Russian regional officials, water management experts, and media have reiterated their earlier warnings that Russia could suffer economic and ecological damage as a result of Beijing’s plans to siphon off some of the waters of the Irtysh River into western China.
Notably, Izvestiya ran an article entitled, “China Will Wrestle Water from Siberia.” China’s planned project to divert waters from the Irtysh River could have “catastrophic consequences for several Siberian regions,” according to the newspaper (Izvestiya, September14).
The Chinese are currently using about 10% percent of the river’s capacity, said Sergei Yeremin, deputy head of the Russian environmental agency Rosprirodnadzor in Omsk region. China plans to divert some 25% of the river by 2020 or raise its Irtysh water use by 1-1.5 cubic kilometers per annum, he said.
Chinese authorities have provided little information on the canal project, but Chinese officials have indicated they were going to use no more than 40% of the river.
Russians have been upset by China’s reluctance to discuss the issue. Irtysh Shipping (Irtyshskoye Parokhodstvo) held a seminar on the problem and invited Chinese representatives, but, “They simply ignored us,” complained the company’s CEO, Ivan Yanovsky.
Omsk governor Leonid Polezhayev reportedly approached Sergei Mironov, speaker of Russian Federation Council, the upper house of parliament, and urged him to address the issue. However, there has been no formal reaction from Russia’s top officials so far. Izvestiya claimed that China has declined to negotiate on the problem.
It is an international problem, but China is refusing to start a dialogue, Polezhayev told the newspaper. We do not know any details about the Chinese project, he conceded. The Irtysh is a trans-boundary 4,500-kilometer river and regional stability depends on it, he added (Izvestiya, September14).
On the eve of his September 23-26 trip to Beijing, Mironov repeated previous pronouncements of official optimism. Bilateral economic and trade ties are growing rapidly, he said. Russia and China are due to become top trading partners for one another, Mironov said in an Interfax news agency interview (Interfax, September19). But there is no indication that he plans raise the issue of trans-border rivers with Chinese officials.
Since the mid-1990s, Russian and Kazakh non-governmental organizations have voiced concerns over China’s plan to build a 300-kilomer-long and 22-meter-wide irrigation canal. Known as Black Irtysh-Karamai, the canal will carry water from the upper Irtysh to an oil-rich region close to the Uighur town of Urumqi. The Chinese reportedly plan to divert 450 million cubic meters of water per year from the Irtysh, with an eventual projected increase to 1.5 billion cubic meters.
The Irtysh basin stretches from the Altai Mountains in China to Russia, where the river flows into the Ob River after crossing eastern Kazakhstan. Since the total volume of water provided by the Irtysh is approximately 9 billion cubic meters, the planned diversion could have disastrous repercussions not only for the economy and environment of Russia, but also of Kazakhstan.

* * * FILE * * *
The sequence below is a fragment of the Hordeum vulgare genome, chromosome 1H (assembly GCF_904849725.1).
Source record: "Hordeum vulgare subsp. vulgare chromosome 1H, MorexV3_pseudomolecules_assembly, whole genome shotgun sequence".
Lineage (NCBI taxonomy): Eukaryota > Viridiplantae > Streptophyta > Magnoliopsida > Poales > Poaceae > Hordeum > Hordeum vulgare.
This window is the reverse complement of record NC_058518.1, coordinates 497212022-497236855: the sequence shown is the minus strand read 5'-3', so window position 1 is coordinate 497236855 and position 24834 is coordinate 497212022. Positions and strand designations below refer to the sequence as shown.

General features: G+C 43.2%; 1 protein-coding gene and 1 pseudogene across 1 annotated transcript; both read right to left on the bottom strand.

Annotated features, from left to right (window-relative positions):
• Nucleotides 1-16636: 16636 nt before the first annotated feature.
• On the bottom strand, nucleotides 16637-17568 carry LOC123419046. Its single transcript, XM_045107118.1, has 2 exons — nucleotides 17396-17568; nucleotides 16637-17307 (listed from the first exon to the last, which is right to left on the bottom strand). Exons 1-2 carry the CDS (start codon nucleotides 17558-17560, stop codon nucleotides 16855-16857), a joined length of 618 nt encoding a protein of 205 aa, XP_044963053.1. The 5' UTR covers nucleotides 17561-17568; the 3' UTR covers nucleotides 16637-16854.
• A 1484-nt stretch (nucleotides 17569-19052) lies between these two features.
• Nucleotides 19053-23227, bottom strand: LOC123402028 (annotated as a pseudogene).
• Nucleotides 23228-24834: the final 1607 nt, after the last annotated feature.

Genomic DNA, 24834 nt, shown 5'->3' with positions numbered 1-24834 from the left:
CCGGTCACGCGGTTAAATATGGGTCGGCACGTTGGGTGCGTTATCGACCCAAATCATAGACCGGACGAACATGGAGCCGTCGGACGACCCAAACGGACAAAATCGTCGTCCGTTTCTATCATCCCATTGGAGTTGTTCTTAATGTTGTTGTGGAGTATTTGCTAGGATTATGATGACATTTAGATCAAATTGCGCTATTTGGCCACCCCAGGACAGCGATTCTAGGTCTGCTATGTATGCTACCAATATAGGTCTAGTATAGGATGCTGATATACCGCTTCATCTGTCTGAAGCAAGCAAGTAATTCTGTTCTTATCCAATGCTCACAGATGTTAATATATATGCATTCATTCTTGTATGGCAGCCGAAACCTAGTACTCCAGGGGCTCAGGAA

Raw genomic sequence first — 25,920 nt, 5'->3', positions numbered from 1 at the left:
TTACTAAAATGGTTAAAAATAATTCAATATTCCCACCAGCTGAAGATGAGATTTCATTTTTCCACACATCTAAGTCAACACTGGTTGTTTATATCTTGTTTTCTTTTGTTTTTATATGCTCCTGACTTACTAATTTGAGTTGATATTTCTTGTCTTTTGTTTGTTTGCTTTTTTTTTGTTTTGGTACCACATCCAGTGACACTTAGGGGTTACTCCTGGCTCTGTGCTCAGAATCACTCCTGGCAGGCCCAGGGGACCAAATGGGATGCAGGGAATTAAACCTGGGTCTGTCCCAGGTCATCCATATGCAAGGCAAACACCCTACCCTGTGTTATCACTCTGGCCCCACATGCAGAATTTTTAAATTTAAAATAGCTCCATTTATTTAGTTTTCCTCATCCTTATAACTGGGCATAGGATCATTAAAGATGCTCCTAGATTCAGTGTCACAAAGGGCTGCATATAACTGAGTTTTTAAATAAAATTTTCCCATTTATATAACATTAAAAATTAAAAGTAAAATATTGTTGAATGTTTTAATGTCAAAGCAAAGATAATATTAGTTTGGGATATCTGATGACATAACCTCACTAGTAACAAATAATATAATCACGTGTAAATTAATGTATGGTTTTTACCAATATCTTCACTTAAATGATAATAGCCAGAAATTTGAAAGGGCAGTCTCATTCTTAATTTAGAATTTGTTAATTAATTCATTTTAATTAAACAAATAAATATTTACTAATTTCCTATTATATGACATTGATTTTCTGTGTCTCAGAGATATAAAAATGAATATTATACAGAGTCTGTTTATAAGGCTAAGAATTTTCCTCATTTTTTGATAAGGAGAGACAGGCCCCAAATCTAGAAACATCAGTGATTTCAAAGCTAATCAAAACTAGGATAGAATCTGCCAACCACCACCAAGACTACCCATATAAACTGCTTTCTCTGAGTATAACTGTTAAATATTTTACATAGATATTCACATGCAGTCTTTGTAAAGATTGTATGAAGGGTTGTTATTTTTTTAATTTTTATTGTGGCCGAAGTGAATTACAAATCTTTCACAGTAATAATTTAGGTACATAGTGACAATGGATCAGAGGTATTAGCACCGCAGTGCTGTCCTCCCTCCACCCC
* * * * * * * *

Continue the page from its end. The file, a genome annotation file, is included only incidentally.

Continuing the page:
More than one million people in Russia could be left without adequate water supplies in case of uncontrolled water diversion from the Irtysh, argued Alexander Scherbakov, head of Rosprirodnadzor in Omsk region. Furthermore, some 2.5 million people could be affected in Kazakhstan, he said.
Currently, the Irtysh-Karaganda canal makes agriculture possible in central Kazakhstan. Major industrial facilities are located along the Irtysh River, which also provides drinking water to the capital, Astana, as well as to three other major cities: Karaganda, Semipalatinsk, and Pavlodar. If China increases its use of the Irtysh, then the reserves of drinking water in Astana and a number of other major towns in Kazakhstan will be sharply reduced.
In 2001, Kazakhstan and China signed an agreement on regular consultations between the two countries regarding trans-border water management. However, annual meetings of the joint Kazakh-Chinese intergovernmental commission have yielded no significant results so far. China reportedly insisted that other parties should be excluded from talks on the issue.
As Kazakhstan’s official position was seen as weak, in February 2002 the Kazakh civic group Azat opted to send a letter to Russian President Vladimir Putin and the Russian State Duma, urging Moscow to intervene with China over the Irtysh issue. However, there have been no signs that Russia intends to raise the Irtysh problem with China.
Renewed fears over China’s plans to divert water from the Irtysh followed rumors of possible Russian water sales to China, including possibly diverting water from Lake Baikal in Siberia to China’s Inner Mongolia. But last May Chinese officials dismissed these allegations.
Nonetheless, in August 2005 15 scientists from China and Russia carried out the first joint research mission to explore the environment around Lake Baikal in Siberia. The mission was supposed to “serve as a platform for a long-term scientific partnership between China and Russia,” according to Sun Jiulin, chief scientist for the Chinese team (Xinhua, September 6).
But Chinese officials were careful not to leave any impression that they had sent a mission to check Baikal water quality for future imports. Even before the mission started, Tao Baoxiang, head of the research team from the Chinese Academy of Sciences, said the mission was not supposed to explore ways to divert water from Baikal to China (Xinhua, August 5). Yet it remains to be seen whether official Chinese denials could alleviate Russian fears of loosing Siberian waters to China.